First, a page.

Adoptions scandal another throwback to darker days

Action...Minister Katherine Zappone.
Action...Minister Katherine Zappone.

World of Politics with Harry McGee – harrymcgee@gmail.com

The scandal that has come to light on ‘illegal adoptions’ is a bit of a misnomer. Technically, none of the 126 cases uncovered in the trawl of the records of the St Patrick’s Guild adoption agency were ever ‘adopted’. What happened is that they were taken from their birth parent by the agency, handed to adoptive parents, and were then passed off as their natural children at the General Registry Office.

The corollary was there was absolutely no record of the transaction at the Adoption Board (An Bórd Uchtála) as it was then known. As far as official Ireland went, there had been no adoption.

“The knowledge of this goes back decades and it would have been well known that this practice existed in Ireland at the time it was happening,” a person with in-depth knowledge of this area told me.

Why it was done probably reflects the morés of society at the time: the desire of the adoptive parents to be seen as the natural parents; the fact that the absence of any record of adoption would make it nigh impossible for the birth mother to trace her child.

Last week, I spoke to a woman, Susan Kiernan, who was brought up in Dalkey, South Dublin, whose parents never admitted to her she was adopted but who found out from neighbours.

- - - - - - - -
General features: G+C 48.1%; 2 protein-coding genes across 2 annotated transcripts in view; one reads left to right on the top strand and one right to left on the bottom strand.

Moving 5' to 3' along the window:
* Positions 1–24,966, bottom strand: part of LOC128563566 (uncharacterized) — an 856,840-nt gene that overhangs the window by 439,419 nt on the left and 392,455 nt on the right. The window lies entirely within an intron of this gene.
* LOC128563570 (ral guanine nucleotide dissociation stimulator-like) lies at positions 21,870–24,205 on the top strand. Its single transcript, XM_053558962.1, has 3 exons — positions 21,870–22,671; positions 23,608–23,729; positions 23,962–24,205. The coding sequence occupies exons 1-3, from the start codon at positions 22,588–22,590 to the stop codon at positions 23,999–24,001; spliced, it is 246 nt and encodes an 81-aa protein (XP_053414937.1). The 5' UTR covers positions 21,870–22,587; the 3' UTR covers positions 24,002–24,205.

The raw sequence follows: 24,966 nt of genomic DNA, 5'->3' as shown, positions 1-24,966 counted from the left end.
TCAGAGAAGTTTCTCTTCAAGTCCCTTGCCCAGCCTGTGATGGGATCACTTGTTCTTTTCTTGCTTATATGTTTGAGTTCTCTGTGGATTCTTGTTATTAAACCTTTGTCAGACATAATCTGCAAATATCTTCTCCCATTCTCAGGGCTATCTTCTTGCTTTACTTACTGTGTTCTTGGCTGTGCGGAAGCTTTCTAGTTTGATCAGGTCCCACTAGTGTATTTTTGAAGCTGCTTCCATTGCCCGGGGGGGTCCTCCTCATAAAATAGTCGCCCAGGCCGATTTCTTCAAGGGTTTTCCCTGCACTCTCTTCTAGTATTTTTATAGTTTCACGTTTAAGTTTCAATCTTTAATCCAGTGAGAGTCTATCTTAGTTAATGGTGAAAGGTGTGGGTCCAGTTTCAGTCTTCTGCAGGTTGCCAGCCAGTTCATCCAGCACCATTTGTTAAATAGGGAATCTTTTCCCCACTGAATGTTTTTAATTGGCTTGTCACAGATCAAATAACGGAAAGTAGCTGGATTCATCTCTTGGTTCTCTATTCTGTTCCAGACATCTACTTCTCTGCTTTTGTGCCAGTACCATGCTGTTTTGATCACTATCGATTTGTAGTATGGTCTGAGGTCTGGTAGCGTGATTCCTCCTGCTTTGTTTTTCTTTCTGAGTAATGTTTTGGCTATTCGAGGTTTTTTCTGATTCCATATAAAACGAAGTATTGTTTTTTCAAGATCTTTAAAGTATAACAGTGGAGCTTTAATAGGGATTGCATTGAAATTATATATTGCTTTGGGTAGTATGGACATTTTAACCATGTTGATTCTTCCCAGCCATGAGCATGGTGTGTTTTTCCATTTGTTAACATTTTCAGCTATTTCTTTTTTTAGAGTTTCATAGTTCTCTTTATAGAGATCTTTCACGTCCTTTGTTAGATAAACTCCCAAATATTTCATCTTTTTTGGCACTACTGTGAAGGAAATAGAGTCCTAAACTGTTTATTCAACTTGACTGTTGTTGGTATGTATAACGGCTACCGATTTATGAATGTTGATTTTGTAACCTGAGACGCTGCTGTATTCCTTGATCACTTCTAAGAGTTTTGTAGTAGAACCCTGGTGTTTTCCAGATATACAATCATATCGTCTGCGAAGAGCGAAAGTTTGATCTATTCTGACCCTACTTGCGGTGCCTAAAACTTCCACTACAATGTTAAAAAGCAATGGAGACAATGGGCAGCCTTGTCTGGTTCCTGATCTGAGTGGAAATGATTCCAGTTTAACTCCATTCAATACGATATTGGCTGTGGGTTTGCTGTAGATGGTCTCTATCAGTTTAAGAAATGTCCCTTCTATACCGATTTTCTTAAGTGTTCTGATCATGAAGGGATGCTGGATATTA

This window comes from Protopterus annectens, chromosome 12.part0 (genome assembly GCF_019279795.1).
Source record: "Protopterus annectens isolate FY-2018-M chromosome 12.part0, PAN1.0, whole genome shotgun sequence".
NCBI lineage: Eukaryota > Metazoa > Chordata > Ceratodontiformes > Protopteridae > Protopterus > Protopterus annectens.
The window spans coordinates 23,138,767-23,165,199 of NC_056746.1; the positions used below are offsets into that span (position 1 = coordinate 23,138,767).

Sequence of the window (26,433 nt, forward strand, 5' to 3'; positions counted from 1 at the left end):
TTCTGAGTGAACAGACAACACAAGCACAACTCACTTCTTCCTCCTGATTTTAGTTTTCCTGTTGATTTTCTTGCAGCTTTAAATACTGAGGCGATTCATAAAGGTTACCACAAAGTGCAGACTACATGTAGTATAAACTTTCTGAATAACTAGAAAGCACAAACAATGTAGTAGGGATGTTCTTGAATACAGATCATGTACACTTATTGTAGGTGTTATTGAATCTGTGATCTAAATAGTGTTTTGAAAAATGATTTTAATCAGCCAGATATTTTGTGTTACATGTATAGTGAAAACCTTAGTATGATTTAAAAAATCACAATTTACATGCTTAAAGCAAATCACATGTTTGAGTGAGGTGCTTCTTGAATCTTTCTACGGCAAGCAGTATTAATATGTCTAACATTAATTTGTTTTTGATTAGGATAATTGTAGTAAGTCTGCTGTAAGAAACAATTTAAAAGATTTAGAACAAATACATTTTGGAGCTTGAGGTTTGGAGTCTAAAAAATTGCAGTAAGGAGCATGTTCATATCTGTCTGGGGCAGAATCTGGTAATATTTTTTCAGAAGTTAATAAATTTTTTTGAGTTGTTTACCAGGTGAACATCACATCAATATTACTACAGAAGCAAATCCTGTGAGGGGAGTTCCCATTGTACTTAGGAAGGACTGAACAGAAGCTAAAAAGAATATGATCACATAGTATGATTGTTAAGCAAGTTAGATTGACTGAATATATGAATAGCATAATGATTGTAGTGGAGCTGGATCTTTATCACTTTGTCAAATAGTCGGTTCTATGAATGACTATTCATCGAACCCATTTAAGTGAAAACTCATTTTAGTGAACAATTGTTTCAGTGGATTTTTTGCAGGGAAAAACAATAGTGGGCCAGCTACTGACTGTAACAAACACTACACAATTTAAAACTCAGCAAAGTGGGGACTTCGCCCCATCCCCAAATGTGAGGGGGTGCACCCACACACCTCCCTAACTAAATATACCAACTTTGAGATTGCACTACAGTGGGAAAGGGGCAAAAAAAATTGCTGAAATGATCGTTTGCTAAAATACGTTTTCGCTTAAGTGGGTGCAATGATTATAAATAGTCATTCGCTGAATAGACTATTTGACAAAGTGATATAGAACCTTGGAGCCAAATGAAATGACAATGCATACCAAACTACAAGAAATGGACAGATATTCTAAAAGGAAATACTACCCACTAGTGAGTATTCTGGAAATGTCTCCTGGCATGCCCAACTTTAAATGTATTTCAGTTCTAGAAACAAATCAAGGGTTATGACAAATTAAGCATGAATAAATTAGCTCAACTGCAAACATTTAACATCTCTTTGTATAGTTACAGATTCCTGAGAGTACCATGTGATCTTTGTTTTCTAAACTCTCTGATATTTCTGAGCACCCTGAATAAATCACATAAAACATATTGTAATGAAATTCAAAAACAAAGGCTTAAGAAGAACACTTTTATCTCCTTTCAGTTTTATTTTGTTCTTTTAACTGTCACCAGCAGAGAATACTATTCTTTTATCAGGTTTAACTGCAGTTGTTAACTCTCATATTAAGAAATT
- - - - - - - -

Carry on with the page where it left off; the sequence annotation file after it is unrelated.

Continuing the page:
When she went back to find her own roots she discovered she was born in a nursing home in Cabra Park and then whisked away by her parents. The deal was that they appeared as the natural parents on her birth certificate. Her natural mother was erased from the record.

Certainly the practice has been known and reported on for a long time. In 1987, in The Irish Times Pádraig Ó Móráin reported about how false information had been provided by St Patricks Guild, with its new director Sr Francis Ignatius telling him candidly that information had been disguised.

O Móráin’s reporting was not the only instance. Prime Time reported on this when reporter Mike Millotte, who wrote a book about Irish stolen babies, uncovered a practice where prospective American mothers signed into a nursing home as if they were heavily pregnant and then left a few days later with an infant.

For more, read this week’s Connacht Tribune.